I call it a “hole”. That’s the best way I can describe it. When I have an episode, it’s like I’ve fallen into a black hole. Sometimes there’s a trigger, like a flashback memory or a really upsetting day. It could be bad news, it could be that I didn’t get a job interview, that there was a misunderstanding at home, or just overwhelming feelings of failure. Whatever the case, it results in an onslaught of negative feelings. I fell hopeless, like nothing will ever be okay again. Horrid thoughts run through my head, like I’m worthless, that I’m never going to achieve anything, that I’m ruining my kids, my marriage. Awful, debilitating things that have no base. These kinds of thoughts are common for people with depression. They’re not “poor me, feel sorry for me” thoughts, either. When I get like this, I retreat into myself, really trying to hide it from others. I can function at work if I stay busy, but that usually results in stronger feelings when work is over. When I come out of a hole, I can’t believe that I allowed myself to sink in, which is silly, because it’s something that can’t be controlled, only managed. Eventually, it started to really affect my life and I knew it was time to get help. Since then, I’ve learned to pay better attention to when they’re coming on and different exercises to keep them short or away all together.

Before I started talk therapy, these “holes” could last an entire day or more. Like I said, I still functioned and went to work, but I felt like a zombie; dead inside. Since starting therapy, these holes occur very infrequently and when they do happen, they’re usually gone within an hour or two. In these “holes”, though, it feels like nothing will ever be right again. Even minor crises, like an argument with Marty or with one of the boys, can throw my whole world off, at least for a little while. For people with severe depression, those awful holes can last for days, weeks, or months. Some experience such utter hopelessness that they begin to see themselves as better off dead. I’ve never been in that spot where I’ve seriously considered the unthinkable, but it has gotten pretty scary.

Most people won’t think of suicide. Most people have bad days and can brush it off. With depression, which often mixes with anxiety, seemingly small things can balloon to huge proportions.The difficult part of that, though, and I mean really difficult, is recognizing that one needs help, and then to ask for it. It sucks to admit that you’re weak, that you can’t get over it on your own, that you couldn’t “pray it away’. That last one cracks me up. I’ve seen so many Christians who claim that you can pray depression away, and that if you can’t, it means that you don’t have enough faith. What complete and utter crap. It’s like saying that if you break your arm, God will heal it instantly if you have enough faith. I’m not denying that miracles happen, they do. Cancer suddenly disappears, a junkie no longer craves drugs, a person diagnosed as brain-dead wakes up with normal brain function, all of these things have happened, but not regularly, which fits the definition of “miracle”. Millions of devout people pray for loved ones with all sorts of illnesses every day. Some get better, some don’t. A mental illness is the same as a physical one; it needs help and attention. If you belong to a church that shuns mental health services, it can make asking for help that much more difficult and in the meantime, can create further damage.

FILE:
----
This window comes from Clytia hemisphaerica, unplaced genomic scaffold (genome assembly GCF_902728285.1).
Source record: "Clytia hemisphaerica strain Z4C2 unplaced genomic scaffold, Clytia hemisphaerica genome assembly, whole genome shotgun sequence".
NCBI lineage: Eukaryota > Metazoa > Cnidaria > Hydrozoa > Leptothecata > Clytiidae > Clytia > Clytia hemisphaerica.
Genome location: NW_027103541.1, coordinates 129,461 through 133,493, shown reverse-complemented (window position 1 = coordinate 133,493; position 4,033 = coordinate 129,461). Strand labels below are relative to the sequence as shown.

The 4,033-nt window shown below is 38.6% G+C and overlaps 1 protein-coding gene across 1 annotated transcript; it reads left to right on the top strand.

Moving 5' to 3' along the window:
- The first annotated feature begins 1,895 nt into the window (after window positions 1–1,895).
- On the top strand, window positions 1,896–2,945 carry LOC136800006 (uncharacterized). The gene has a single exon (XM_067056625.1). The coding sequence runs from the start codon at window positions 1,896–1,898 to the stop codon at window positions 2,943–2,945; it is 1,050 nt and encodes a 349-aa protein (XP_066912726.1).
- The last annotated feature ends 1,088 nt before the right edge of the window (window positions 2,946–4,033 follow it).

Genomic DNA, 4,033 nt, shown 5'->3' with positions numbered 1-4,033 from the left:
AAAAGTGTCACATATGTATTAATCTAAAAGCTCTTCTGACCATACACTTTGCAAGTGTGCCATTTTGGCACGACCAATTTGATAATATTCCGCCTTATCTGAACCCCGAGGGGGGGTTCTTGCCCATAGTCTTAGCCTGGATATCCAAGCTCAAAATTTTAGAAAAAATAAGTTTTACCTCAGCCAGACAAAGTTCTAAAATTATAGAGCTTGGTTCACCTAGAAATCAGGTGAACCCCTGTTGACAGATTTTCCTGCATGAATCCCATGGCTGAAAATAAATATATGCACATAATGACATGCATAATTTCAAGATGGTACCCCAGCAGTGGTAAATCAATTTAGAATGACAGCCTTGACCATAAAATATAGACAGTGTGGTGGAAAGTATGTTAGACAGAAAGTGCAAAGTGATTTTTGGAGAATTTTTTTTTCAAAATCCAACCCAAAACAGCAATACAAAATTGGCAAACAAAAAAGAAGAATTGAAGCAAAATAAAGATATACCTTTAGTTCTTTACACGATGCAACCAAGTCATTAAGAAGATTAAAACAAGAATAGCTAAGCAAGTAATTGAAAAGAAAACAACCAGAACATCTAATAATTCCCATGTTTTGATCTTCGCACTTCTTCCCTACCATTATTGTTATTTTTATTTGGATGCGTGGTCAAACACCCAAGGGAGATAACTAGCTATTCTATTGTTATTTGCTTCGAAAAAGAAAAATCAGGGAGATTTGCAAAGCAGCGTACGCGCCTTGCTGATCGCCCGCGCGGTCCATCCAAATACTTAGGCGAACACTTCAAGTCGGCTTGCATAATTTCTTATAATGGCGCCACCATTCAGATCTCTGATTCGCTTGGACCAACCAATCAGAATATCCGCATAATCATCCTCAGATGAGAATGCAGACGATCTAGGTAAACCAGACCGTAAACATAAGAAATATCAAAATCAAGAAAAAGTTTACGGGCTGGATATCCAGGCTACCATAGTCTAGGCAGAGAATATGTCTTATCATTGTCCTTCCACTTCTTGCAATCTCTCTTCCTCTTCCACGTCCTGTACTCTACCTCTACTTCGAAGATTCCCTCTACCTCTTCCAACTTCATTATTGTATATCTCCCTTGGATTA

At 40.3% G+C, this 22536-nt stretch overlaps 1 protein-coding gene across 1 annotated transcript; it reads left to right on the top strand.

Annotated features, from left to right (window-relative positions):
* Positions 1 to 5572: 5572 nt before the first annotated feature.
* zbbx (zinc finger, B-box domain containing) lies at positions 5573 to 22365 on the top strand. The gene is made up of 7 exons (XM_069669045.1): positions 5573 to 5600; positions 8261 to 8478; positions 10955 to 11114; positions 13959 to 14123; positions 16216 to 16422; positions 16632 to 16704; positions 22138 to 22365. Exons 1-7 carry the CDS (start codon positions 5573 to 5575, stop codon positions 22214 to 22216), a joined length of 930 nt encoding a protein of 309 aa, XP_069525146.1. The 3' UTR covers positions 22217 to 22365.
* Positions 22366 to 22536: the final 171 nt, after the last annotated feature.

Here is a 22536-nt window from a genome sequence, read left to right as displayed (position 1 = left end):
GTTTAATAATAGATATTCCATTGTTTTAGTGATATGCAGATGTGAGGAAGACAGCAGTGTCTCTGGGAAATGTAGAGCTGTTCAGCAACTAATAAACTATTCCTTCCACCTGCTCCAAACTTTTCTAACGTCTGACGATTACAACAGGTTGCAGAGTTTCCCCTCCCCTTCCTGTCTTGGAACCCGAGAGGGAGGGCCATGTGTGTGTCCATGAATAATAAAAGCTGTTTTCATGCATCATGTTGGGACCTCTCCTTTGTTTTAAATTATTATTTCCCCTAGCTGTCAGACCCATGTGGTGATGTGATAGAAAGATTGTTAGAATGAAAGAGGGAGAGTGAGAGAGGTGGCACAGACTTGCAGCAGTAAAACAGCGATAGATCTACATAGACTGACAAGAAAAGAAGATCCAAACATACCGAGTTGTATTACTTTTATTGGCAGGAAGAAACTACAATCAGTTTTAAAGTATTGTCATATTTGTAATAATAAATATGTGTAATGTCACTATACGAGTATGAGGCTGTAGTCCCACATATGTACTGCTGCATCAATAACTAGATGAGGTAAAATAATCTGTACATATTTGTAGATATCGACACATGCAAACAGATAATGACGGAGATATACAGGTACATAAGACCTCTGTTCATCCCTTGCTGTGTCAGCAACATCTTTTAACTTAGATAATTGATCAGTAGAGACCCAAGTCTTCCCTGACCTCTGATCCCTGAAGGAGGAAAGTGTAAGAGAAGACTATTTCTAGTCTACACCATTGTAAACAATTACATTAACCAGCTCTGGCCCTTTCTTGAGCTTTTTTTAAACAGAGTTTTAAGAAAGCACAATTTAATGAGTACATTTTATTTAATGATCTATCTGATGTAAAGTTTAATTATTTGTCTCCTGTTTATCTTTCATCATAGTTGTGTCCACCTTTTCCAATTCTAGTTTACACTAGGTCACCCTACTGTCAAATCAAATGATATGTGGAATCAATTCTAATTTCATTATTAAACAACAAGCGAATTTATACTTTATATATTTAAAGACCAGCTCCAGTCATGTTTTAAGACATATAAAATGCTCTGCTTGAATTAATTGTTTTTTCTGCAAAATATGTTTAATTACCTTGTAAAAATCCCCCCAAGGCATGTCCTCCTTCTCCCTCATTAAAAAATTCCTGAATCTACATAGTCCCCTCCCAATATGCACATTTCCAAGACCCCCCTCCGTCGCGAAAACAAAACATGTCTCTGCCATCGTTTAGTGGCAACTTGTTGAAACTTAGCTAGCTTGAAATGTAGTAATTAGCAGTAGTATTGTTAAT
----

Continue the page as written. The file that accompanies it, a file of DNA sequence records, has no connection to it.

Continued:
We see both ordinary people and successful people, like Ernest Hemingway or, more recently, Robin Williams, take their own lives and we wonder how seemingly happy people, people that “have it all”, could seek out such a permanent end. I don’t think there’s an easy answer, or any answer at all. What I do know is that we need to treat mental issues differently. Rather than making it a taboo subject, shaming those with depression or anxiety, or condemning them for wanting to die, we need to be compassionate and caring. We need to stop threatening them with Hell or other horrors because thoughts of harming themselves creep in uninvited. We need to help them through whatever hard times they’re going through, get them to seek professional help, and just be there for them, without judgement.

Two small children will go to bed tonight without their parents. What can we do to prevent it happening to another child?

If someone you know is suffering from severe depression, or is thinking of suicide, please call the National Suicide Prevention Lifeline at 1-800-273-8255.